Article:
Production Assistant (PA): Production Assistants are great. They can get coffee or food. Drop off an actor. Do that odd job that will come up during the course of your shoot. Make sure they have a car and valid license. Pay them. Treat them with respect. If they are not good, fire them right away (be nice about it). You don’t have time for people who are there to goof off.
Crew will be your biggest expense so it is worth it to put the time in and hire people you are comfortable working with. You will be working long hours with them for many days.
A word of caution: If you have experience on a Big-budget film set (say, as a Production Assistant or intern for Hollywood or Network TV production), you may be tempted to create a crew like the ones you worked on.
We strongly advise against indie crews like this. Keep your crews simple. You won't have enough for everyone to do, and some people will get bored and may lose confidence in you. You don't want anyone like this on set. And if you have people that aren't doing anything, then you are wasting money by having them around. That is the last thing you want to do! So keep things simple. You are not a Hollywood production. You are an indie production!
Go forth and assemble your crew!
What they are saying about the Drive-In Horrorshow....
"10 out of 10"
"Drive-In Horrorshow delivers a visual feast of blood splatter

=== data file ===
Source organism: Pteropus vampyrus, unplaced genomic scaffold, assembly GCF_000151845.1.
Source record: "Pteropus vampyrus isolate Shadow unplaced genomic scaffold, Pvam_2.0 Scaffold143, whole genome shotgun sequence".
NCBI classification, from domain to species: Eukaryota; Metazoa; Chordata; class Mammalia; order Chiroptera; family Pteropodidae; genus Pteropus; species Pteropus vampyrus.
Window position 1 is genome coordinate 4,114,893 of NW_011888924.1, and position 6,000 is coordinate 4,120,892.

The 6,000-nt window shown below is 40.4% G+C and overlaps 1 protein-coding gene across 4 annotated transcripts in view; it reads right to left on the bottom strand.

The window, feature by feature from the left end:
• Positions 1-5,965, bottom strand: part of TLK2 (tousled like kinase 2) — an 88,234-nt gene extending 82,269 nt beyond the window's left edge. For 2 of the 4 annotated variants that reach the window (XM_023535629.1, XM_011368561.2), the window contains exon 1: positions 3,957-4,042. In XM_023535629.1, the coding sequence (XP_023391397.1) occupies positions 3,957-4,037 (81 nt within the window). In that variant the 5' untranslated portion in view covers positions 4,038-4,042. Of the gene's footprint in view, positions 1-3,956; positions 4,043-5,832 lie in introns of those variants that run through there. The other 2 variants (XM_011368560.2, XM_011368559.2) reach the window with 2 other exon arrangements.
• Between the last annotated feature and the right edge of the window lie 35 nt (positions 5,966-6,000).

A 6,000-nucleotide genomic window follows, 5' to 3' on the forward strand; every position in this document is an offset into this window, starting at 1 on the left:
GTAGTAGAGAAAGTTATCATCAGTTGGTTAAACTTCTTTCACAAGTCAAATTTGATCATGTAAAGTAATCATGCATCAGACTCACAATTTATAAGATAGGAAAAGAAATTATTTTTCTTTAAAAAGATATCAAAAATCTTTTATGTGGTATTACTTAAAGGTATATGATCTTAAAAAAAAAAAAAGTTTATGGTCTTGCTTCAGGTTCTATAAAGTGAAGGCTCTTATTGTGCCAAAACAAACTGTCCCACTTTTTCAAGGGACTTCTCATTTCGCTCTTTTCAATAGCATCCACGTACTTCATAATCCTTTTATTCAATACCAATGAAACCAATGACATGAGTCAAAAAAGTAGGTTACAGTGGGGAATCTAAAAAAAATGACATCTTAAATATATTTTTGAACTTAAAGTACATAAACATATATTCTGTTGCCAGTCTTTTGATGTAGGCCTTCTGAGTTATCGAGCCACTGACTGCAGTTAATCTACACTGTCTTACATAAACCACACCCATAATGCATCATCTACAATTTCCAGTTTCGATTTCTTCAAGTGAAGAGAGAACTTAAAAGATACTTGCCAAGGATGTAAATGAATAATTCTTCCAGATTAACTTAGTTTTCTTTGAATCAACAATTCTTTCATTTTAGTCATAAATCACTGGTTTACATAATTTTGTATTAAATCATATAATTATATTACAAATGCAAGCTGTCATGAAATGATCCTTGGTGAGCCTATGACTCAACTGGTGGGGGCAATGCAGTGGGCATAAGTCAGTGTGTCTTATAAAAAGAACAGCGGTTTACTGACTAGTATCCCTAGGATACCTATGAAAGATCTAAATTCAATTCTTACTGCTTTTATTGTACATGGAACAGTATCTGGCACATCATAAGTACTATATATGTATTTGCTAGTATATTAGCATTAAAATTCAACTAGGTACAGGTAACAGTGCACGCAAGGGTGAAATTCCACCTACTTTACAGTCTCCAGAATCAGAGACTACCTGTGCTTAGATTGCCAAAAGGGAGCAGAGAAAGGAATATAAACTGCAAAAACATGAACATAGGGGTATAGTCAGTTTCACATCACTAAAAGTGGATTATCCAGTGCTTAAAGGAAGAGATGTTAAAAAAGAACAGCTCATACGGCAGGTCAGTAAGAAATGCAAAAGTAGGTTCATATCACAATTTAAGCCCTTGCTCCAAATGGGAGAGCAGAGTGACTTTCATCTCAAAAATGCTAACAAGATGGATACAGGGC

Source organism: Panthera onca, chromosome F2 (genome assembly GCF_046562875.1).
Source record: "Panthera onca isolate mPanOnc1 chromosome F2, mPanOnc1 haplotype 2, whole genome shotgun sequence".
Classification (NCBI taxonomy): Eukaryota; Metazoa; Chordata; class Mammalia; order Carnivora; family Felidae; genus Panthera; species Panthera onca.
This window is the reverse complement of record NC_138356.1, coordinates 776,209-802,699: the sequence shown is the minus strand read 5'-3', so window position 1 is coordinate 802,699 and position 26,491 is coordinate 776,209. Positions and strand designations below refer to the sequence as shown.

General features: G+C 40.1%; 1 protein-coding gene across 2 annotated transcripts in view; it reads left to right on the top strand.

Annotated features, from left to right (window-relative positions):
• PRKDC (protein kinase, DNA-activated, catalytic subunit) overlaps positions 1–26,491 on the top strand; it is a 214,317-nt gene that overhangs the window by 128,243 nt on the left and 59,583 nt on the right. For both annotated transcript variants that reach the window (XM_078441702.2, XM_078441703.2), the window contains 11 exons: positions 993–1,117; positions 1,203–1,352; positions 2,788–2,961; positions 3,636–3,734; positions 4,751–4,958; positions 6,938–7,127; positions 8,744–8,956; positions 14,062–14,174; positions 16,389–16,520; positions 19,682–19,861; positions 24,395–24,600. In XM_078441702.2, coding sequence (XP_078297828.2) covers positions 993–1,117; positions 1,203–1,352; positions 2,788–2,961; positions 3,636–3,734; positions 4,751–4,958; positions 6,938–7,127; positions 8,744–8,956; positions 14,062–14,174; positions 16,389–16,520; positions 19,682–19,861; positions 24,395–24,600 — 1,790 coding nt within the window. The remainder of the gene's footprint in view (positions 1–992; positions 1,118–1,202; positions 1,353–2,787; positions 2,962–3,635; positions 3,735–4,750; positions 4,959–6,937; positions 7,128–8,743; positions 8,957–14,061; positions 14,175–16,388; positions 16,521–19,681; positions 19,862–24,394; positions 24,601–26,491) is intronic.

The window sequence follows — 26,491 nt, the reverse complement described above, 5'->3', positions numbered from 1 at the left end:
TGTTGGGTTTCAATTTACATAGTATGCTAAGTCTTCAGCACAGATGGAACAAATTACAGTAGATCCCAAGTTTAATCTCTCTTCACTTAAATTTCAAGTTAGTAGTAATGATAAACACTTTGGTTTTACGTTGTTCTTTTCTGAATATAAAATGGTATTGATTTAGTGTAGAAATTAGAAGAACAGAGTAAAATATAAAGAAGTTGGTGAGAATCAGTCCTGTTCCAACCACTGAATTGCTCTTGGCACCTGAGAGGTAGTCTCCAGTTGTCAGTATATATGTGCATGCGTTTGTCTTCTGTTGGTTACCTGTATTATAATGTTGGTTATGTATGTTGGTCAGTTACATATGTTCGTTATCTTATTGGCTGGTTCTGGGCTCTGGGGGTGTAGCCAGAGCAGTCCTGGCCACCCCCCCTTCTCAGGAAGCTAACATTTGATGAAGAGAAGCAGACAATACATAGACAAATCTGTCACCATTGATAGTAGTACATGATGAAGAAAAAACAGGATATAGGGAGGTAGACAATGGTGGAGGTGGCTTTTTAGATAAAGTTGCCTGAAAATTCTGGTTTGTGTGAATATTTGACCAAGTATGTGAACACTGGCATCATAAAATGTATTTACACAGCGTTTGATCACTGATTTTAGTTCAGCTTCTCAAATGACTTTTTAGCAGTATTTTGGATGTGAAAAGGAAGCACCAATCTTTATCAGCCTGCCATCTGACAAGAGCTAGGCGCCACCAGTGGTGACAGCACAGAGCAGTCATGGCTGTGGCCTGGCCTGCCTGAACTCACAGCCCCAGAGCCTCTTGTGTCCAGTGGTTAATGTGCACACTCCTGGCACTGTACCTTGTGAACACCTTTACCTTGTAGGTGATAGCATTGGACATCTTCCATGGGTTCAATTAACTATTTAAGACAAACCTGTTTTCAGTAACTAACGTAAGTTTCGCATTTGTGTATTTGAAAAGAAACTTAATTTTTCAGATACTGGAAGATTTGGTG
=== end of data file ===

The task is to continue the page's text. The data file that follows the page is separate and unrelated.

and clever storytelling."
"Drive-In Horrorshow takes the anthology and juices it fully with five unique stories that range from clever comedy to dark body horror."
"A well made anthology of short films."
"Highly recommended for those who want to confront the monsters under the bed of their childhood. And as always find them scary."
"The general tone of this film struck me, because I've seen real passion for the genre."
"This is a high recommend from me, very entertaining and obviously done by filmmakers who love the genre. Long live the horror anthology!"
"Drive in Horror Show is–WITHOUT A DOUBT–the greatest horror anthology since George Romero's Creepshow"
"I can't stop singing its praises."
"If you like horror anthologies pick this one up, there's something for everyone here."
"Every now and then a movie will come out that knocks you socks off and with its originality, creativity and magnetic appeal- well Drive in HorrorShow is that flick."
"With a solid lineup of 5 stories that range from the serious to seriously goofy, Drive-In Horrorshow is the perfect film for a Friday night. Or any night for that matter."
"A tasty little anthology in the vein of Creepshow or Trick 'r
Treat, Drive-In Horrorshow is a nifty treat of a film, well worth checking
"A cut above the rest and slice of incredible independent filmmaking."
"One of the most entertaining horror anthologies I have seen in
"The horror world is a fickle beast but Drive-In Horror Show manages to walk the lines of the subgenres without missing a beat. It's appeal reaches to horror fans of all types."
"Celebrates the long-lost beauty of the drive-in theater and all
its bloody glory."
"A slick five tale anthology film that was independently made
and a reminder of cool shit we used to see on late night TV when we
"A good throw back to the late night creature feature."
"Top notch effects that invoke fear and comedy at the same time.
I really really like this movie."
"The horror! But that's what he seeks."
"What motivated you and Michael Neel to make the transition from
candid interviews and political documentaries to ghoulish gore horror?"
"Wowzers! That really sounds like some good shit!"
*The Meat Man
*Pix From Fango
From the makers of Drive-In Horrorshow